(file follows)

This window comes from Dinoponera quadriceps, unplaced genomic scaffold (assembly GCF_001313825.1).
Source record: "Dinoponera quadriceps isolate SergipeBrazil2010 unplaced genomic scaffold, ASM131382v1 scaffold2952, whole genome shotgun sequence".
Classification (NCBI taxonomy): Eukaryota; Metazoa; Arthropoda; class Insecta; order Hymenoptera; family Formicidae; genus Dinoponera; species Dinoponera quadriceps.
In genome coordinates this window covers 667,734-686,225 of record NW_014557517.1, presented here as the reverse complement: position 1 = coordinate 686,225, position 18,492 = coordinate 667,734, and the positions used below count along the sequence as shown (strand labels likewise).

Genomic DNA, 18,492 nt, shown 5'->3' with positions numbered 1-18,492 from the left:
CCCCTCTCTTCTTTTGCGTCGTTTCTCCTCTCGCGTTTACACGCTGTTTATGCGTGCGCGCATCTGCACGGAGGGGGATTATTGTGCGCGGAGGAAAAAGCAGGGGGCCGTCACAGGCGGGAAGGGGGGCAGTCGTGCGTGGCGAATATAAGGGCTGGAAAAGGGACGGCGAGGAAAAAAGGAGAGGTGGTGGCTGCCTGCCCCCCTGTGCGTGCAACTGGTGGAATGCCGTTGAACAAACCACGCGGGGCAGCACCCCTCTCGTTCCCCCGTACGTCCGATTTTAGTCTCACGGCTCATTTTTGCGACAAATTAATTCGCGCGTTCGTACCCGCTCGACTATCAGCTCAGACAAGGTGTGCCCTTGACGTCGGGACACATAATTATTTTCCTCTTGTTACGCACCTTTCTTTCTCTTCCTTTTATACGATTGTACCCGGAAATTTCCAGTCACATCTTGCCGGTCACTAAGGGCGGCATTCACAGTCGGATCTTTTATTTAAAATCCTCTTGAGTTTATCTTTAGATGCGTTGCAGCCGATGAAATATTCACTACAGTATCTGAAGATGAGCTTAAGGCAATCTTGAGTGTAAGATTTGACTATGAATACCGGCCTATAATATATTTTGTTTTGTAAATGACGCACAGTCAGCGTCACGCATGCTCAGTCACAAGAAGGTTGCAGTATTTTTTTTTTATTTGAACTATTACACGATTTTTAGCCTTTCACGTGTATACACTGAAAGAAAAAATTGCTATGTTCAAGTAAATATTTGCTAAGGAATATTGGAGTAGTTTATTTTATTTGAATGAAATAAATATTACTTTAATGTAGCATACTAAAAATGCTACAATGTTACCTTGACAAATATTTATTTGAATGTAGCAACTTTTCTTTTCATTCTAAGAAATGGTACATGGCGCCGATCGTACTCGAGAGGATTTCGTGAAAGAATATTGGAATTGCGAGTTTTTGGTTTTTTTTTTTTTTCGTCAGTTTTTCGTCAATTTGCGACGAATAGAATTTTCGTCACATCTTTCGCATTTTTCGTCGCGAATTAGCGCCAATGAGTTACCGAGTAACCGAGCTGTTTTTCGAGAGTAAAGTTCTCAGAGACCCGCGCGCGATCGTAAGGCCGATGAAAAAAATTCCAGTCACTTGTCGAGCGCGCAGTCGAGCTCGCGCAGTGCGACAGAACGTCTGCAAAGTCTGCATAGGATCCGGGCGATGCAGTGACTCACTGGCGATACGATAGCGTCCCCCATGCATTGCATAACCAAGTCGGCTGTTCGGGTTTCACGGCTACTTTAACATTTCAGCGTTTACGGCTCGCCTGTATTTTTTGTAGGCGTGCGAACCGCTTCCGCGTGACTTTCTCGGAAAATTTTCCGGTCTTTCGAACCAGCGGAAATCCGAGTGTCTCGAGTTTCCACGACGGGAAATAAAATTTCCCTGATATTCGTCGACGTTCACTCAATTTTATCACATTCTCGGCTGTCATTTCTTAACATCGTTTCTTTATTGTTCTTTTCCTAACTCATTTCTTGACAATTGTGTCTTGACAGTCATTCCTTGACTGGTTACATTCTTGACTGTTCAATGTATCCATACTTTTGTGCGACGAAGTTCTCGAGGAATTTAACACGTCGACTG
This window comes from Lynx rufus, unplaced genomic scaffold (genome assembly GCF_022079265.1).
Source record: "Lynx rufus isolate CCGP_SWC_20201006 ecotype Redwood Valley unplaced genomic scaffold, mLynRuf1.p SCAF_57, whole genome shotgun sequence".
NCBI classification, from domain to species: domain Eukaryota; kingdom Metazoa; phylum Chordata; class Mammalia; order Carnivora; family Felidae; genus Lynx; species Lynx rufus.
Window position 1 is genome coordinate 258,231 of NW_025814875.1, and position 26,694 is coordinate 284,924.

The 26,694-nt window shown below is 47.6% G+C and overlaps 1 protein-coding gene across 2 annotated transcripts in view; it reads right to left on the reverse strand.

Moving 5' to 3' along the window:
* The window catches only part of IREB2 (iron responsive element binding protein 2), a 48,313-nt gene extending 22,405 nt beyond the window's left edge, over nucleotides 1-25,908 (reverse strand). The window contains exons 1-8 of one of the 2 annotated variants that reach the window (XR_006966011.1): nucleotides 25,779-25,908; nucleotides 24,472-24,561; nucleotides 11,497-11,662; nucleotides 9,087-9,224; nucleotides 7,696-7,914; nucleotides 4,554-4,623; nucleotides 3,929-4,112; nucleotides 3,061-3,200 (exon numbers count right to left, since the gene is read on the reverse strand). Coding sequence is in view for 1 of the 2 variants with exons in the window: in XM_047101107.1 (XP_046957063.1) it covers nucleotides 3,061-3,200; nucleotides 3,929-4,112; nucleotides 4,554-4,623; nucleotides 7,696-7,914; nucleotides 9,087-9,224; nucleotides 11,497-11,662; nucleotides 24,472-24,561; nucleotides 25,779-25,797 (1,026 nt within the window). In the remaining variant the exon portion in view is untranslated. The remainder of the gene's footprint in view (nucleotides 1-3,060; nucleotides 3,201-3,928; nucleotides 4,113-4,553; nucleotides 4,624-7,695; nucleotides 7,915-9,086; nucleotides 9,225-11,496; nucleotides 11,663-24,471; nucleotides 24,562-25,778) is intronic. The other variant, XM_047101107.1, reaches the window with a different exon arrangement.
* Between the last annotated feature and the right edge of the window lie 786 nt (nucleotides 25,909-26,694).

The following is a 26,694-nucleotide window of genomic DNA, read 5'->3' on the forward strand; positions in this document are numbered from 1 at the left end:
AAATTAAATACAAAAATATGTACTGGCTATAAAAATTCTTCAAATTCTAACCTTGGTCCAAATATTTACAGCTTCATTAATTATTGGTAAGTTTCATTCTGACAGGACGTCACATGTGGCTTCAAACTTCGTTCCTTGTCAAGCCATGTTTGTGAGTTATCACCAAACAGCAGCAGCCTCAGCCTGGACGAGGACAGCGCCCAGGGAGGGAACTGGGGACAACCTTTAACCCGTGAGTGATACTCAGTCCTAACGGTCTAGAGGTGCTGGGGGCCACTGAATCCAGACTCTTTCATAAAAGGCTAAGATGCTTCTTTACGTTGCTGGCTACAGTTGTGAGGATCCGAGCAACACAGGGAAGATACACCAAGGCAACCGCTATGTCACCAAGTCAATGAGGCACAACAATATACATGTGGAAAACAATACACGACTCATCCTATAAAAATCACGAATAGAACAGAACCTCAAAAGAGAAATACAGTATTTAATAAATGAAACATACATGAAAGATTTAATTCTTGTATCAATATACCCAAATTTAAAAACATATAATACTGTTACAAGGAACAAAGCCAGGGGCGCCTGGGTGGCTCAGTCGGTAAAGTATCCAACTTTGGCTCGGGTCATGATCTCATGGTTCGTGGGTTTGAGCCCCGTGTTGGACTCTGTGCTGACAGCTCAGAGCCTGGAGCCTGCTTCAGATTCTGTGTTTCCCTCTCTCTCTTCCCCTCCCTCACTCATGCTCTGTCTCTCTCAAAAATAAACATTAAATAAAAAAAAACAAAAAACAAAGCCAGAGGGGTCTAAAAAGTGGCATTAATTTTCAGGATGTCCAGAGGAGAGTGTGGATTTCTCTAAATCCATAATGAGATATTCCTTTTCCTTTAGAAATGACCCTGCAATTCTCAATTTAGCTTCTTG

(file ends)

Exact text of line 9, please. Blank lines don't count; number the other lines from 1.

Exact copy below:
NCBI classification, from domain to species: domain Eukaryota; kingdom Metazoa; phylum Chordata; class Mammalia; order Carnivora; family Felidae; genus Lynx; species Lynx rufus.